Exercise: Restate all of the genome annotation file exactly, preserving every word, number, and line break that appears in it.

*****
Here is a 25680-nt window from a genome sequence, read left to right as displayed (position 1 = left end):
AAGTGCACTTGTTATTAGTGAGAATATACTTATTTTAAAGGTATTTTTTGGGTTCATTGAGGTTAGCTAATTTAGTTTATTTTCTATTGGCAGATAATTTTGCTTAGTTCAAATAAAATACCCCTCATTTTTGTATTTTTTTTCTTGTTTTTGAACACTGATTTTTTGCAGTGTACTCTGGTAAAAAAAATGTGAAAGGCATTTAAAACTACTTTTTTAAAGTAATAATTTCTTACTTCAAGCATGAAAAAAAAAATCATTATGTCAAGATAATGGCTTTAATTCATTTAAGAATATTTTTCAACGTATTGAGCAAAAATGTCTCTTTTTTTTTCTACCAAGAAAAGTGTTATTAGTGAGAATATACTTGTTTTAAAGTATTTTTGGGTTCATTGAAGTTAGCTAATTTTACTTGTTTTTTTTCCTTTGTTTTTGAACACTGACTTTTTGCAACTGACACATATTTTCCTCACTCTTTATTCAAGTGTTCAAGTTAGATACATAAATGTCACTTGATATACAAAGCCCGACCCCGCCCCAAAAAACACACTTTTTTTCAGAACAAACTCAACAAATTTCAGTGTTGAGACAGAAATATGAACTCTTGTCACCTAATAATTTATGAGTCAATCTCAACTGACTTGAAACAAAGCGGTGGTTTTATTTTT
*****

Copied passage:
Here is a 25680-nt window from a genome sequence, read left to right as displayed (position 1 = left end):
AAGTGCACTTGTTATTAGTGAGAATATACTTATTTTAAAGGTATTTTTTGGGTTCATTGAGGTTAGCTAATTTAGTTTATTTTCTATTGGCAGATAATTTTGCTTAGTTCAAATAAAATACCCCTCATTTTTGTATTTTTTTTCTTGTTTTTGAACACTGATTTTTTGCAGTGTACTCTGGTAAAAAAAATGTGAAAGGCATTTAAAACTACTTTTTTAAAGTAATAATTTCTTACTTCAAGCATGAAAAAAAAAATCATTATGTCAAGATAATGGCTTTAATTCATTTAAGAATATTTTTCAACGTATTGAGCAAAAATGTCTCTTTTTTTTTCTACCAAGAAAAGTGTTATTAGTGAGAATATACTTGTTTTAAAGTATTTTTGGGTTCATTGAAGTTAGCTAATTTTACTTGTTTTTTTTCCTTTGTTTTTGAACACTGACTTTTTGCAACTGACACATATTTTCCTCACTCTTTATTCAAGTGTTCAAGTTAGATACATAAATGTCACTTGATATACAAAGCCCGACCCCGCCCCAAAAAACACACTTTTTTTCAGAACAAACTCAACAAATTTCAGTGTTGAGACAGAAATATGAACTCTTGTCACCTAATAATTTATGAGTCAATCTCAACTGACTTGAAACAAAGCGGTGGTTTTATTTTT